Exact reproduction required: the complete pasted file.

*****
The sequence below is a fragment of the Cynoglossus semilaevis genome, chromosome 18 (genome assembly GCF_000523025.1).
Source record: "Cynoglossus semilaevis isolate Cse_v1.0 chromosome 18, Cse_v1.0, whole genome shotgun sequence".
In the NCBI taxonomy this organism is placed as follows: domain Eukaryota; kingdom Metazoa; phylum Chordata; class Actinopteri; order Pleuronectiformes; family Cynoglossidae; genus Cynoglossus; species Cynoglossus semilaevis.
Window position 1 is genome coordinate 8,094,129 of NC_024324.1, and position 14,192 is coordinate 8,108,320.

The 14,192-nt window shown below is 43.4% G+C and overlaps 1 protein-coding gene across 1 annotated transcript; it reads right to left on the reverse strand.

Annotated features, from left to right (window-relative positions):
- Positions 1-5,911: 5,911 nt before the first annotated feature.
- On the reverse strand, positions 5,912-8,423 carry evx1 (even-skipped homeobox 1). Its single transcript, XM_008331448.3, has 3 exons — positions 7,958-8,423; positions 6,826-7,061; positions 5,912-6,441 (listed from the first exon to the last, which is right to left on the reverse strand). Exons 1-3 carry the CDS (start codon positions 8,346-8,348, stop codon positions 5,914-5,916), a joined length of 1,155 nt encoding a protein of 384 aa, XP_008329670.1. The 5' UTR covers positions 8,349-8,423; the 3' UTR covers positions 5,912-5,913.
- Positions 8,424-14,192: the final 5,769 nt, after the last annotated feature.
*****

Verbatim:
The sequence below is a fragment of the Cynoglossus semilaevis genome, chromosome 18 (genome assembly GCF_000523025.1).
Source record: "Cynoglossus semilaevis isolate Cse_v1.0 chromosome 18, Cse_v1.0, whole genome shotgun sequence".
In the NCBI taxonomy this organism is placed as follows: domain Eukaryota; kingdom Metazoa; phylum Chordata; class Actinopteri; order Pleuronectiformes; family Cynoglossidae; genus Cynoglossus; species Cynoglossus semilaevis.
Window position 1 is genome coordinate 8,094,129 of NC_024324.1, and position 14,192 is coordinate 8,108,320.

The 14,192-nt window shown below is 43.4% G+C and overlaps 1 protein-coding gene across 1 annotated transcript; it reads right to left on the reverse strand.

Annotated features, from left to right (window-relative positions):
- Positions 1-5,911: 5,911 nt before the first annotated feature.
- On the reverse strand, positions 5,912-8,423 carry evx1 (even-skipped homeobox 1). Its single transcript, XM_008331448.3, has 3 exons — positions 7,958-8,423; positions 6,826-7,061; positions 5,912-6,441 (listed from the first exon to the last, which is right to left on the reverse strand). Exons 1-3 carry the CDS (start codon positions 8,346-8,348, stop codon positions 5,914-5,916), a joined length of 1,155 nt encoding a protein of 384 aa, XP_008329670.1. The 5' UTR covers positions 8,349-8,423; the 3' UTR covers positions 5,912-5,913.
- Positions 8,424-14,192: the final 5,769 nt, after the last annotated feature.